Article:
ALLEN PARK, Mich. – One way the Detroit Lions can take another step forward and become one of the elite teams in the NFL, perhaps even seriously contend for their first Super Bowl ever, is by becoming a more dominant team at home.
The Ford Field crowd seemingly became quite an advantage at times for the Lions last season en route to the franchise’s first playoff berth in 12 years.
The noise was so deafening, it forced a team like the Chicago Bears into false start after false start.
But the Lions finished 5-3 at home – good, but not great – losing to playoff teams such as Green Bay, San Francisco and Atlanta in their downtown Detroit stadium.
Consider the home records for some of the league’s other top teams – Green Bay 8-0, New Orleans 8-0, Baltimore 8-0, San Francisco 7-1, Pittsburgh 7-1 and New England 7-1.
That’s what the Lions need to do in 2012 to keep this revival rolling.
They won five road games a year ago, which was impressive, but that’s going to be difficult to match with trips this season to San Francisco, Philadelphia, Green Bay and Chicago on the schedule.
Clean up at Ford Field. That’s what these Lions need to do.
Run the table. One loss tops. Definitely not three.
Otherwise, a second straight playoff berth will be difficult to deliver.
The Lions appear capable of handling four of their eight Ford Field opponents with ease. The first three home games against St. Louis (Sept. 9), Minnesota (Sept. 30) and Seattle (Oct. 28) shouldn’t be much of a problem, at least on paper, not to mention a Dec. 2 date against Indianapolis.
Here are the four that are likely to make the difference: Green Bay (Nov. 18), Houston (Nov. 22), Atlanta (Dec. 22) and Chicago (Dec. 30).
To win the NFC North – and possibly host a playoff game – the Lions are going to have to breakthrough against Green Bay sooner or later.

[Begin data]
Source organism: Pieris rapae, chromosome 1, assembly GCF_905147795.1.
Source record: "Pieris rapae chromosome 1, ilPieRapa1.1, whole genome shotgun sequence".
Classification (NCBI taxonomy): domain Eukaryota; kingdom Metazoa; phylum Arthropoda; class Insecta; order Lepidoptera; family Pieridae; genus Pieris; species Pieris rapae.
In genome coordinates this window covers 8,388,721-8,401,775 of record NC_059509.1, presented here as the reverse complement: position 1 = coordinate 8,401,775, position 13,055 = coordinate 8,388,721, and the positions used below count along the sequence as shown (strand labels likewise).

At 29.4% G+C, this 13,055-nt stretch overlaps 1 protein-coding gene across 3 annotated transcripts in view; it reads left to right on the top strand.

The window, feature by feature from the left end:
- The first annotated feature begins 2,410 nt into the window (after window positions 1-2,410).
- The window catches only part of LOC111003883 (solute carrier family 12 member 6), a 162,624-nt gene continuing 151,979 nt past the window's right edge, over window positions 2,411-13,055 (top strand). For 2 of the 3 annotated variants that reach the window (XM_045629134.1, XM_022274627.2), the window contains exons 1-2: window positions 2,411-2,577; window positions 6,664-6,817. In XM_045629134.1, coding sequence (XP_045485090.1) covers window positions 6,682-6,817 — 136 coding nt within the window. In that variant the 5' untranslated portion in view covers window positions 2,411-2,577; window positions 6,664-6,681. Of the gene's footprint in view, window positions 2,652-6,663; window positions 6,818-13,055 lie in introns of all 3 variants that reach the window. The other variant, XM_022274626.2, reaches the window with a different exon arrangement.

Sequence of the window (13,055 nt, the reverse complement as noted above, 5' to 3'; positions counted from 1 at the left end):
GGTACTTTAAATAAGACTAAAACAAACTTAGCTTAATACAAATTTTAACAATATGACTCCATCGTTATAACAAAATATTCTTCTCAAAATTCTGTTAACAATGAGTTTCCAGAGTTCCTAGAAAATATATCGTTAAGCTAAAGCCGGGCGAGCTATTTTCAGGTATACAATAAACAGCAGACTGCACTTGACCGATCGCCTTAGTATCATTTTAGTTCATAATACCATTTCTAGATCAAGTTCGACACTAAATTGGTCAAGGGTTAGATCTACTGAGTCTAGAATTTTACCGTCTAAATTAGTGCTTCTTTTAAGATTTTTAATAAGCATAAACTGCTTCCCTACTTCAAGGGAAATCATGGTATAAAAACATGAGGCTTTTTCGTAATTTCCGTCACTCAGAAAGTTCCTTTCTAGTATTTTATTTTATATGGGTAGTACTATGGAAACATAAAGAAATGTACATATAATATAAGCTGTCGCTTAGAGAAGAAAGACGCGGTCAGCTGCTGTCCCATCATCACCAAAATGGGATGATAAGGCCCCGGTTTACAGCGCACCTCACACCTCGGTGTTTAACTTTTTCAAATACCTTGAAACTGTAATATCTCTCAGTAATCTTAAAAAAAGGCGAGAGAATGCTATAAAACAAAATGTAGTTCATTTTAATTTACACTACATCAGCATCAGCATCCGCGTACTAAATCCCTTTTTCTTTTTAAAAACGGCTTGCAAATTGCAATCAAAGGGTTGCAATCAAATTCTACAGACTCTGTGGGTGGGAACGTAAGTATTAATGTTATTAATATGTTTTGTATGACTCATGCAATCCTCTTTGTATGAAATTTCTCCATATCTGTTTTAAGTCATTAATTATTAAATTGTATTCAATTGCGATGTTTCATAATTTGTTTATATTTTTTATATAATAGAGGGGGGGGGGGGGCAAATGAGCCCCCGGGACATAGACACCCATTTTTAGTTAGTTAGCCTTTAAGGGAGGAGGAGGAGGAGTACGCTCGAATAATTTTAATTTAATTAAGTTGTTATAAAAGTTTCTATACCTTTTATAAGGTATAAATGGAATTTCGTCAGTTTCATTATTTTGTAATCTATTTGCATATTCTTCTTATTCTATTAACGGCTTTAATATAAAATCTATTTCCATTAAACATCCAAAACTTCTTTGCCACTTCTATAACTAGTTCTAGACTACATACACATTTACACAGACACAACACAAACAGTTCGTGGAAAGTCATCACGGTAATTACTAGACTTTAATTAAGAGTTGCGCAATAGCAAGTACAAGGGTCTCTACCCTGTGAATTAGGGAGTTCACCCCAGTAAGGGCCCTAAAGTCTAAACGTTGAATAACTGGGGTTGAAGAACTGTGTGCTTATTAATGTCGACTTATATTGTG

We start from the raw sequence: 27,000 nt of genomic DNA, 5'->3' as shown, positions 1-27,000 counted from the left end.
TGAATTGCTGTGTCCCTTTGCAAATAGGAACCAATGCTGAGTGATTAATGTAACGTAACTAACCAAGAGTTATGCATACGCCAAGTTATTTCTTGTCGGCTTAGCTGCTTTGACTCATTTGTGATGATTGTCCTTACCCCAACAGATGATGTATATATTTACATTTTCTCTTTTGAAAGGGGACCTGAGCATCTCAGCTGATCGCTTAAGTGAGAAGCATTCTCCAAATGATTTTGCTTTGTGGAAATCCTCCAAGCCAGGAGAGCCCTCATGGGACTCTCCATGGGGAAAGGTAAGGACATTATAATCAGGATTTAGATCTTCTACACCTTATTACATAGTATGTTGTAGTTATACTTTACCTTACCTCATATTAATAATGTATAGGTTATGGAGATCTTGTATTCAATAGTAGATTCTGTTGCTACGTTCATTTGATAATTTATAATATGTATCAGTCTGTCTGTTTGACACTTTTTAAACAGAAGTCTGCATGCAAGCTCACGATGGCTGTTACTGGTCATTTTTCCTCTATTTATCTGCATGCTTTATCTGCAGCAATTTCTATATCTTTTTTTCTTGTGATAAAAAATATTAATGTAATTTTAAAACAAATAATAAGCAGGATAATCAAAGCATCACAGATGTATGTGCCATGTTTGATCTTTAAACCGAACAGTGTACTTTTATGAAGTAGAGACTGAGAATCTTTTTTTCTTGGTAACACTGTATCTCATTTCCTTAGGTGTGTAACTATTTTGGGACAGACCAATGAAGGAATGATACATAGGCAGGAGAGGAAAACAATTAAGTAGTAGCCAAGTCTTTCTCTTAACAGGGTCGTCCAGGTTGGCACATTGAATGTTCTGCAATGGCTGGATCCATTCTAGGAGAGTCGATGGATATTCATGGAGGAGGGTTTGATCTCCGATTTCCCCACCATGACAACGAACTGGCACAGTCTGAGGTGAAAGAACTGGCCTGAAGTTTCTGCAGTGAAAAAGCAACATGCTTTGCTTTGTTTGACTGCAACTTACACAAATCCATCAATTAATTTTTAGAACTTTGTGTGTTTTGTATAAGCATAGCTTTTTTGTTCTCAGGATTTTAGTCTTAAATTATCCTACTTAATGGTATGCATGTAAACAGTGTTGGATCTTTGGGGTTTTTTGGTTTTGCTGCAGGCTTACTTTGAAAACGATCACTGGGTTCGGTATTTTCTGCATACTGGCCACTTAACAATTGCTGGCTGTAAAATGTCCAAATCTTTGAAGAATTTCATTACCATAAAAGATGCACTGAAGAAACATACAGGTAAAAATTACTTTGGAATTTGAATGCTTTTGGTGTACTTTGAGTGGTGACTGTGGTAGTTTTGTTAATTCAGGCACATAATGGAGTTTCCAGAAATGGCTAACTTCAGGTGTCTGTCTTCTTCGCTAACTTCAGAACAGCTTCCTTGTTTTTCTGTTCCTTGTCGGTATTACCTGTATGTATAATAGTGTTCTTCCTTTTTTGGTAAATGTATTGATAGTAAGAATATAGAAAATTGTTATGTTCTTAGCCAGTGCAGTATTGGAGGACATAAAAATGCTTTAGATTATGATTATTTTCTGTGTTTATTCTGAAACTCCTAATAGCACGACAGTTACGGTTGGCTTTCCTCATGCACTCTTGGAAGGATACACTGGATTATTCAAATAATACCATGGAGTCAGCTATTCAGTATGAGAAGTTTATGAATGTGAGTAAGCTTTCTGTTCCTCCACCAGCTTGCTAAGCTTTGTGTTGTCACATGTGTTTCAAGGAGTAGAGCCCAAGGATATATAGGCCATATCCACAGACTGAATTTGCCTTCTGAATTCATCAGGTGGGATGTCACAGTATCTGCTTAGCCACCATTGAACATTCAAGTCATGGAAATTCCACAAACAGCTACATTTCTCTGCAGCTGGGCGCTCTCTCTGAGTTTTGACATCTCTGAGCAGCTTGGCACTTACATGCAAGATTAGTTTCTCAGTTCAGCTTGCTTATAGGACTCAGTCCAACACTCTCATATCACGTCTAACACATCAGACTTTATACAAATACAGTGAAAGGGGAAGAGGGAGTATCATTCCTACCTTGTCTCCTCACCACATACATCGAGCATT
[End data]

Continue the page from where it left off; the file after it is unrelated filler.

The Lions have lost five of the last six to the Packers in Detroit, not to mention 20 straight on the road.
Houston will be a tough match-up, coming on Thanksgiving Day, just four days after the showdown with the Packers.
Atlanta will be a payback opportunity for the Lions after the Falcons walked off with a 23-16 victory a year ago, a week after Detroit had lost another home game to San Francisco.
Chicago also will be challenge. The Bears were in contention for a playoff spot last year before injuries to quarterback Jay Cutler and running back Matt Forte ruined their season.
“You always want to win all your games at home,” center Dominic Raiola said. “You never want to give yourself, ‘Oh, we’ve got to go 6-2 or … 7-1 at home. You try to win every game, but especially home games, to take advantage of that great home-field advantage we have.”
Receiver Nate Burleson said: “The fans, they went crazy last year. They showed up in a big way. We’ve got to be dominant at home so the fans can continue to be a factor.”
Burleson is a former Seattle Seahawk, where the “12th man” home crowd is considered one of, if not the best in the NFL.
“The 12th man in Seattle was something special,” he said. “I honestly believe here in Detroit, we can be just as powerful. Last year, we saw glimpses of them giving us an advantage, just being so loud, the other team couldn’t hear themselves.